This SOE training base on the Canadian side of Lake Ontario was used by the British in providing some initial training for OSS secret operatives. Hodgson maintains a Website devoted to Camp X, at http://webhome.idirect.com/~lhodgson/campx.htm. Vintage photographs and excerpts from the book are included. See also, David Stafford, Camp X (1986) and Daniel P. King, "Trip to Camp X," Intelligencer 19.2 (Summer-Fall 2012): 27-30.
Stafford, David. Camp X: Canada's School for Secret Agents, 1941-45. Toronto: Lester and Oprey Dennys, 1986. Harmondsworth: Viking/Penguin, 1986. Camp X: SOE and the American Connection. New York: Dodd, Mead, 1986. New York: Pocket Books, 1988. [pb]
Clark comment: Stafford provides a scholarly account of this SOE training base on the Canadian side of Lake Ontario, which was used by the British in providing some initial training for OSS secret operatives. Charles, I&NS 15.2, finds Camp X to be a "well-researched account" of the secret training base. Stafford also "corrects much of the mythology surrounding British intelligence in the Americas promoted by Stevenson's A Man Called Intrepid." See also, Lynn-Philip Hodgson, Inside-Camp X (1999) and Daniel P. King, "Trip to Camp X," Intelligencer 19.2 (Summer-Fall 2012): 27-30.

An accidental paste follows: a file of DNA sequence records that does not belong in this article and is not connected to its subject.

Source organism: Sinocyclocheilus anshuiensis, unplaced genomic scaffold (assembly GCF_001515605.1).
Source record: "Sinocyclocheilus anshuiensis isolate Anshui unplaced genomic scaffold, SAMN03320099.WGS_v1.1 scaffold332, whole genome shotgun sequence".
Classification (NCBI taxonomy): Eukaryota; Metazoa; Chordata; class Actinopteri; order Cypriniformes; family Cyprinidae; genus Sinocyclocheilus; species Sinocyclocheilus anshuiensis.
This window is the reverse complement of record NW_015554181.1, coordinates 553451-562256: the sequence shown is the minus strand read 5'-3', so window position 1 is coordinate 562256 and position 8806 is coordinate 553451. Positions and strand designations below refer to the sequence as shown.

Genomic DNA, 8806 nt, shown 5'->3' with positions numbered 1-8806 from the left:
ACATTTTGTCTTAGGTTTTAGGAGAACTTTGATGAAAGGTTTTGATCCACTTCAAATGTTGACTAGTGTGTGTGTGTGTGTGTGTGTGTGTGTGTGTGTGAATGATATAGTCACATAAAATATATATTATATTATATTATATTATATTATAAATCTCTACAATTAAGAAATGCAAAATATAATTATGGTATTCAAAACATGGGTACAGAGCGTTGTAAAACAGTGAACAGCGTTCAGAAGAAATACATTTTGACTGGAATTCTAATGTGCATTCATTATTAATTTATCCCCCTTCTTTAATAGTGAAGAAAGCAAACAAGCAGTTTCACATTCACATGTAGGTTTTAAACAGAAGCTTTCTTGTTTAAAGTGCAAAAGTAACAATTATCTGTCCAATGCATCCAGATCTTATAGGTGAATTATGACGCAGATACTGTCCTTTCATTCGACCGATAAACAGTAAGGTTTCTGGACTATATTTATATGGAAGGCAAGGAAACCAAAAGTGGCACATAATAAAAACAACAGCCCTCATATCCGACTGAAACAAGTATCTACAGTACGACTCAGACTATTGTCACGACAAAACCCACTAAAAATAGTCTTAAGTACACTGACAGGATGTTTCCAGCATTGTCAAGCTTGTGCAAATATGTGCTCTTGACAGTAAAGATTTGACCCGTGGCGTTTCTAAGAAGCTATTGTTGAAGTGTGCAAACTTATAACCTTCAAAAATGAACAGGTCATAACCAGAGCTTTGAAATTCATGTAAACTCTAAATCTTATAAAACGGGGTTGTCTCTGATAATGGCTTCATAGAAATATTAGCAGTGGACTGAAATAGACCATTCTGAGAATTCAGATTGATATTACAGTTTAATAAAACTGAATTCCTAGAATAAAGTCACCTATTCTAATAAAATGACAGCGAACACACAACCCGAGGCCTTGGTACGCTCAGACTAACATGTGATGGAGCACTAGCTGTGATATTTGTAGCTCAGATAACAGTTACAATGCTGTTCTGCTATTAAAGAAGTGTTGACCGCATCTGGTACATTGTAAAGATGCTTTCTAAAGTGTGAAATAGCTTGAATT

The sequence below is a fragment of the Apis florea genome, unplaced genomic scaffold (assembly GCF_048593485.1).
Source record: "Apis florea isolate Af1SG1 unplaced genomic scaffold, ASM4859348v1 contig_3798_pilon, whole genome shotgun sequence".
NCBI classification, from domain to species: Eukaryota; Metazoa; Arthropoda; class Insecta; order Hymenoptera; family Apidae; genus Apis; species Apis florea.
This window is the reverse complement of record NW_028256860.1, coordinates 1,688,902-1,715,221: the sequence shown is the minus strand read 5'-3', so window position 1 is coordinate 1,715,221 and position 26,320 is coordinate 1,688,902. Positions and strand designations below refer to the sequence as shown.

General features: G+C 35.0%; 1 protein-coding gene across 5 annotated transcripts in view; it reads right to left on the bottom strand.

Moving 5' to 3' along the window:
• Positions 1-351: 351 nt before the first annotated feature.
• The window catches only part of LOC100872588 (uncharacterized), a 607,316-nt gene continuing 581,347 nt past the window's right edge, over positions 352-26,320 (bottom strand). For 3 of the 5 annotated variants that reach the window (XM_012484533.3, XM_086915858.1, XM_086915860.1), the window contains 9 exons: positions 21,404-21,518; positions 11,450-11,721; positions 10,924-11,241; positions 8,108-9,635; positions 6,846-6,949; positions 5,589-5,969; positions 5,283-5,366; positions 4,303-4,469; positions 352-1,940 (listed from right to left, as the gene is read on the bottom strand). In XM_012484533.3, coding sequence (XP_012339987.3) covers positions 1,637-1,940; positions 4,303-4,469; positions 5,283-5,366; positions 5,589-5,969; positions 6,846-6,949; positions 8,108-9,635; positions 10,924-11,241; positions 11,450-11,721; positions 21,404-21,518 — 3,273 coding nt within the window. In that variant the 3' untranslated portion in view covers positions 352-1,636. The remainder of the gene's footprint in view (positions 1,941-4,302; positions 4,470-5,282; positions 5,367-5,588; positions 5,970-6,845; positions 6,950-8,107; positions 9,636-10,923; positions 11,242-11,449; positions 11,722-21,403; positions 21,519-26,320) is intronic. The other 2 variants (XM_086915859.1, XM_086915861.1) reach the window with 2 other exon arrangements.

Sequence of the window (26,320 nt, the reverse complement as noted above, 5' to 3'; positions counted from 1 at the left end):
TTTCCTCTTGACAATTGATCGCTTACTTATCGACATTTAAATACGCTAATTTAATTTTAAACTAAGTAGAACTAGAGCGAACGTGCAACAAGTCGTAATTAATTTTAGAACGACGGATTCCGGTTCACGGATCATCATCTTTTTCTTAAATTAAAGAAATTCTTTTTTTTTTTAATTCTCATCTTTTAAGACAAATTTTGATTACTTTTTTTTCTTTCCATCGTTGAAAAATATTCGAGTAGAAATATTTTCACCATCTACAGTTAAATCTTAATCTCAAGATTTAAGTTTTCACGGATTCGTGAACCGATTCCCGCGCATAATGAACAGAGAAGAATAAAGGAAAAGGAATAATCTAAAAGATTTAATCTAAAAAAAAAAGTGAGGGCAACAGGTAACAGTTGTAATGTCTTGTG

U.S. Office of Strategic Services. Psychological Assessment Staff. Assessment of Men. New York: Rinehart, 1948.